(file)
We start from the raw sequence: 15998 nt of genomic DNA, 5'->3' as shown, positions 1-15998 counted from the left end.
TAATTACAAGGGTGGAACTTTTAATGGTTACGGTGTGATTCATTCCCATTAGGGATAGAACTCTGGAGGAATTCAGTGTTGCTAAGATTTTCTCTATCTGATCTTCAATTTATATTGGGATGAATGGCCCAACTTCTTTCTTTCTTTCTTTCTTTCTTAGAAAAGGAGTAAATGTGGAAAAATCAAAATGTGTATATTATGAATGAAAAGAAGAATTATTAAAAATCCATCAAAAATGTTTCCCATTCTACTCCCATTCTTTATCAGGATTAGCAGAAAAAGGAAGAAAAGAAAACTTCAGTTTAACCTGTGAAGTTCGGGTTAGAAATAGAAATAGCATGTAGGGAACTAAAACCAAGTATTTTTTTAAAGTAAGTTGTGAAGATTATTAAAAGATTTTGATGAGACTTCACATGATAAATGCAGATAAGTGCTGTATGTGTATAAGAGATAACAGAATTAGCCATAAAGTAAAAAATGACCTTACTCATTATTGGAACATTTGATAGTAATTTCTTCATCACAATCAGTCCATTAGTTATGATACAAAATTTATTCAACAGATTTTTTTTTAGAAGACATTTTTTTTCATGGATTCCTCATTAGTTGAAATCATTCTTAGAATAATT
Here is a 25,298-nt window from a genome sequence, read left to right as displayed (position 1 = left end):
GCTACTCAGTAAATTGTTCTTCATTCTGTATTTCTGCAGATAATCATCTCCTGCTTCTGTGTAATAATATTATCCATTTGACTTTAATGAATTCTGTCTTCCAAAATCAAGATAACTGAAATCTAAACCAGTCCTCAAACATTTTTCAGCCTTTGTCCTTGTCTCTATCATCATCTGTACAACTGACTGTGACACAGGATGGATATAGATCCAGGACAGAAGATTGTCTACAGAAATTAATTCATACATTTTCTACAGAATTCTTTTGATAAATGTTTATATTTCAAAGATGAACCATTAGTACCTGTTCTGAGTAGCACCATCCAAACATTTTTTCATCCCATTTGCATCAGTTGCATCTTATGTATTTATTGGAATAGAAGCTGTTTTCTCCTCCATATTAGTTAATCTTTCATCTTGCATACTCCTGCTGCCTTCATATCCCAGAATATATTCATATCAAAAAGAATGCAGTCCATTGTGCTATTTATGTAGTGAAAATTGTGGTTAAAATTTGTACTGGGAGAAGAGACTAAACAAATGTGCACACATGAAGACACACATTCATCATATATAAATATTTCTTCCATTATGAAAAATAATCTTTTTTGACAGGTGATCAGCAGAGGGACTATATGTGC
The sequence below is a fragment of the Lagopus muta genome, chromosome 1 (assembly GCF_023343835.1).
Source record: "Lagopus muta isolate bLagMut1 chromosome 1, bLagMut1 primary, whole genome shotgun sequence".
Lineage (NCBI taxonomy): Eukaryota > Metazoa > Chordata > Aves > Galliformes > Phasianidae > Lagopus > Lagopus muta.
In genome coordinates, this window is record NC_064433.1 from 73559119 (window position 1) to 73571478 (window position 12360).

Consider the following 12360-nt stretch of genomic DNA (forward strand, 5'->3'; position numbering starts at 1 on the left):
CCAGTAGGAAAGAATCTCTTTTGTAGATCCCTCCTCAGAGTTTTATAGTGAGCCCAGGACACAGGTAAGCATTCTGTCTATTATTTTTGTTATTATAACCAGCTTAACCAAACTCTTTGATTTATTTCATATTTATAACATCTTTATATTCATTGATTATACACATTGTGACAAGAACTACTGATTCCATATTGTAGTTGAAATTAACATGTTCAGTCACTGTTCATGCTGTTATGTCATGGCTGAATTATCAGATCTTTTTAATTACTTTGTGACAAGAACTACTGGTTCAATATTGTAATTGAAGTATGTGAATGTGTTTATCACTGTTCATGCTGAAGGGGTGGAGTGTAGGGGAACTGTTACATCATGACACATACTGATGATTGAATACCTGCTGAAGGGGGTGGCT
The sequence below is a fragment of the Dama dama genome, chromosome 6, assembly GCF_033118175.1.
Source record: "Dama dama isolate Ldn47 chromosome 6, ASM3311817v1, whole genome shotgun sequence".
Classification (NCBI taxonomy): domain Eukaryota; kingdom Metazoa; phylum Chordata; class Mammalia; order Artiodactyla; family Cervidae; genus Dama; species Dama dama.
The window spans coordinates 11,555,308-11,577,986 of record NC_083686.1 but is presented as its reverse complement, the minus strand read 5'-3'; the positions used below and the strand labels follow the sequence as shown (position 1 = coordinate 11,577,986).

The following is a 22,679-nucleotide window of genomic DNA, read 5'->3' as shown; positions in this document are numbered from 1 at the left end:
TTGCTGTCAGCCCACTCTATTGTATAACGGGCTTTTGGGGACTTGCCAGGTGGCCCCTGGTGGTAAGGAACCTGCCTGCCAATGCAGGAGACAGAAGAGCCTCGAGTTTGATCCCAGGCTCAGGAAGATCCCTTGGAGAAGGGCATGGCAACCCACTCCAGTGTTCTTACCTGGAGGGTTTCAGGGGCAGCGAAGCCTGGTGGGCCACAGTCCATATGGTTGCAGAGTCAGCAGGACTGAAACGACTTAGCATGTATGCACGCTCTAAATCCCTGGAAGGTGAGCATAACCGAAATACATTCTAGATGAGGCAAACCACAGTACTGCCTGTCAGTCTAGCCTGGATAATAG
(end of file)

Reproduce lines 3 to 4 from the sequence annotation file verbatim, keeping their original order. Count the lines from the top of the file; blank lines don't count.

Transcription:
Here is a 25,298-nt window from a genome sequence, read left to right as displayed (position 1 = left end):
GCTACTCAGTAAATTGTTCTTCATTCTGTATTTCTGCAGATAATCATCTCCTGCTTCTGTGTAATAATATTATCCATTTGACTTTAATGAATTCTGTCTTCCAAAATCAAGATAACTGAAATCTAAACCAGTCCTCAAACATTTTTCAGCCTTTGTCCTTGTCTCTATCATCATCTGTACAACTGACTGTGACACAGGATGGATATAGATCCAGGACAGAAGATTGTCTACAGAAATTAATTCATACATTTTCTACAGAATTCTTTTGATAAATGTTTATATTTCAAAGATGAACCATTAGTACCTGTTCTGAGTAGCACCATCCAAACATTTTTTCATCCCATTTGCATCAGTTGCATCTTATGTATTTATTGGAATAGAAGCTGTTTTCTCCTCCATATTAGTTAATCTTTCATCTTGCATACTCCTGCTGCCTTCATATCCCAGAATATATTCATATCAAAAAGAATGCAGTCCATTGTGCTATTTATGTAGTGAAAATTGTGGTTAAAATTTGTACTGGGAGAAGAGACTAAACAAATGTGCACACATGAAGACACACATTCATCATATATAAATATTTCTTCCATTATGAAAAATAATCTTTTTTGACAGGTGATCAGCAGAGGGACTATATGTGC